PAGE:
Government moves to Caixa Geral building
Portugal’s new government is to move its centre of operations to the same building which is currently the headquarters of the State-owned bank Caixa Geral de Depósitos in Lisbon’s Campo Pequeno district.
Those ministries which are directly responsible for carrying out the RRP (Recovery and Resilience Plan) will be the first to move into floors which are unoccupied by the bank by the end of the year.
The move which was announced on Wednesday by the Prime Minister António Costa will be coordinated by the Presidency of the Council of Ministers.
“This change in the Government’s operating model will enable dozens of intermediate posts and services to be reduced”, explains António Costa in a communiqué about the administrative restructuring.
The Government has not yet said which ministries will be transferred to the building on Lisbon’s Avenida João XXI, but Territorial Cohesion is expected to be one, Economy, Digital Transition, Foreign Affairs, Presidency, Finances, Planning and Environment and Climate Action are mooted to be others.
The idea of concentrating several ministries in one building, namely the Caixa building, had already been on the table for some time.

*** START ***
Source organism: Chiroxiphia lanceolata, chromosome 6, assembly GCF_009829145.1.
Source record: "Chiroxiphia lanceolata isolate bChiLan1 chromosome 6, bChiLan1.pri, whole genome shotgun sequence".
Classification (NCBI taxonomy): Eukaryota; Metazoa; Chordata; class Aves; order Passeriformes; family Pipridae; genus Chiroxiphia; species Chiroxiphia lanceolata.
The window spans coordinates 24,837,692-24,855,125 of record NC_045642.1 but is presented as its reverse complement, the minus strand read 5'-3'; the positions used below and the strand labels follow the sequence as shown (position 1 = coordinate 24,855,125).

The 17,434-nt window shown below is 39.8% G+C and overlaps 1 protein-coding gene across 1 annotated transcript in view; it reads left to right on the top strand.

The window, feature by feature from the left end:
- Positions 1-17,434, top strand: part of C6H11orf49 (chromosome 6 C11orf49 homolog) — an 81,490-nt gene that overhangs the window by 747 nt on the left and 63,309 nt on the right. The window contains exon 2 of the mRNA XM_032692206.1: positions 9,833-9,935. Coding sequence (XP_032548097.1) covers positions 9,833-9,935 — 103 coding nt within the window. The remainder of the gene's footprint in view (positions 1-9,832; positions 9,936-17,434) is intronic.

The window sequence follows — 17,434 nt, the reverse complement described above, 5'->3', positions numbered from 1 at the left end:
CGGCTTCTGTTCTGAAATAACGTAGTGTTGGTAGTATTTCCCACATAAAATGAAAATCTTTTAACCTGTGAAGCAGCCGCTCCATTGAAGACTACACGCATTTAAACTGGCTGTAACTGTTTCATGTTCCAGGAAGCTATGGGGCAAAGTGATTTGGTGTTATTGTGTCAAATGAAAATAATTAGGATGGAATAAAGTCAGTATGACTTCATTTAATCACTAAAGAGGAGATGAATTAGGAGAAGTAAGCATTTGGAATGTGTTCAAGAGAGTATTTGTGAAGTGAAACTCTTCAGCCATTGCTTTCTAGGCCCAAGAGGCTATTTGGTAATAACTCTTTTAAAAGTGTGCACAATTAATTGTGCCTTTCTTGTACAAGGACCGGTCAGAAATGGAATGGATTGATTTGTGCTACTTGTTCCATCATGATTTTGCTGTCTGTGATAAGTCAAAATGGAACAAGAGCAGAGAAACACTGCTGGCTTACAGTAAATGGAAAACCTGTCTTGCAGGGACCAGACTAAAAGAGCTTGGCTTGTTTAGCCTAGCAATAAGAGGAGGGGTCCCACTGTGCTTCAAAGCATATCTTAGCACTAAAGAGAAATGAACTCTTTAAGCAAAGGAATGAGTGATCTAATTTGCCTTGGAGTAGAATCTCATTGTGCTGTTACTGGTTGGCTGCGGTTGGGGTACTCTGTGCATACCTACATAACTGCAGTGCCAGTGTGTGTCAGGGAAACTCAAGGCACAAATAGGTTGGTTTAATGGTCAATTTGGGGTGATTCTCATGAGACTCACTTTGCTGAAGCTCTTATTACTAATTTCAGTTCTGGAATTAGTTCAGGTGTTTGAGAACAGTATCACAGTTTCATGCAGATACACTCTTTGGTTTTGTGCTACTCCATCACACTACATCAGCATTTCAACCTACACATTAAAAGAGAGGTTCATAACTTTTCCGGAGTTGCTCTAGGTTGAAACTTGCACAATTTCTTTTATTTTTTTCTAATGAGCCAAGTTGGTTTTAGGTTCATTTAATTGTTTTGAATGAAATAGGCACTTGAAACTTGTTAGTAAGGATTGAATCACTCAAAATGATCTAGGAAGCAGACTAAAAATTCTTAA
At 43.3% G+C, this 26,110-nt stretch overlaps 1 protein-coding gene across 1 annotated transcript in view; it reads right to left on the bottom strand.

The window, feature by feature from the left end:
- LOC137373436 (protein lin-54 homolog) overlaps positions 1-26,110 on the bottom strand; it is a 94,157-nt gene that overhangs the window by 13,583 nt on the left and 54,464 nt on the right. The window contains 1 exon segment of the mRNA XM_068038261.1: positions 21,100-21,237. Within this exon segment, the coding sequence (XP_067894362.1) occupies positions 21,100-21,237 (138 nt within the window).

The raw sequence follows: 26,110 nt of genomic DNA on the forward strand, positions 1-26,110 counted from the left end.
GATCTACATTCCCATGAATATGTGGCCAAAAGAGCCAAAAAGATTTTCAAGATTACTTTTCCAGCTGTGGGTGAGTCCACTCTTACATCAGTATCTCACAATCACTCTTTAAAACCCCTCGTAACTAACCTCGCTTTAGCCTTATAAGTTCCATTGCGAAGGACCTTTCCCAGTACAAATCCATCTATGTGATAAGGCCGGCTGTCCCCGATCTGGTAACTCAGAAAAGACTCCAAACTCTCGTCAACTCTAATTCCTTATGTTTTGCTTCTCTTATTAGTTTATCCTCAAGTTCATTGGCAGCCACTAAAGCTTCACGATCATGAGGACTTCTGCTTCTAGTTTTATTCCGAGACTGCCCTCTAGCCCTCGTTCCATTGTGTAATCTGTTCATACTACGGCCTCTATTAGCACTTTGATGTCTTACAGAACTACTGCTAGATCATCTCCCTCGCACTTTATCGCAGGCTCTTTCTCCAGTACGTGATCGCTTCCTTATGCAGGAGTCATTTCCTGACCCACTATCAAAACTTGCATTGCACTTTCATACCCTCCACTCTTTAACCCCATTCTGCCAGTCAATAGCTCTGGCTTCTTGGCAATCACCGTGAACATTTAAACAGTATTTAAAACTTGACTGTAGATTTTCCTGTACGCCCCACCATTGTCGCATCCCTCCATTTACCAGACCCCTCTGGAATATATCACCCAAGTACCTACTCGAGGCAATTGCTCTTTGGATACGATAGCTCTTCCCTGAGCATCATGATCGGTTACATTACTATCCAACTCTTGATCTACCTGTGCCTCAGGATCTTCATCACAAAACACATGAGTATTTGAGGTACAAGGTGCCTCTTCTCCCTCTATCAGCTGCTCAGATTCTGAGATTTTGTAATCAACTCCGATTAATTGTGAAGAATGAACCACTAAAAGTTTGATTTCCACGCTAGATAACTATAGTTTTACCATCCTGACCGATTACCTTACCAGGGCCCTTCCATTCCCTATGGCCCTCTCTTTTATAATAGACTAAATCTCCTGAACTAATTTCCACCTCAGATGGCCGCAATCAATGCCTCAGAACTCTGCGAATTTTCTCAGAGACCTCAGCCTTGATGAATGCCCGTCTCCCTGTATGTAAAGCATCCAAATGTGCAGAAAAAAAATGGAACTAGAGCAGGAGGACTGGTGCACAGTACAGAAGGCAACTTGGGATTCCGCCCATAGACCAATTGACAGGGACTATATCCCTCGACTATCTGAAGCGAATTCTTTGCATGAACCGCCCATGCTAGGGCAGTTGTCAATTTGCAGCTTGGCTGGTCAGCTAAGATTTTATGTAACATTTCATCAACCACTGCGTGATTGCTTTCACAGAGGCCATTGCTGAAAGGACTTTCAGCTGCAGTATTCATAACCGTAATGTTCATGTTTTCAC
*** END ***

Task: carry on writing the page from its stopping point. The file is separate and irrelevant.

António Costa has already said that the move would “create many synergies, allowing teams to work better together while saving resources in terms of government operations”.
According to the President of Caixa Geral de Depósitos, Paulo Macedo in February, several floors in the bank building which were in a poor state have been subject to refurbishments in recent years in preparation for them being rented out.
At that time there were more interested parties than the government, including regulators, the tax authorities and several large companies.
For the time being, Caixa is freeing up one floor in a first phase of letting, but hinted that it could rent out the whole available office space and itself move to another location in Lisbon.
One option on the table is that the State could buy the Caixa headquarters (it was sold by the bank to a pension fund in 2010 for €250 million), or alternatively do an exchange for other public buildings that have or will become unoccupied, or even co-own the building.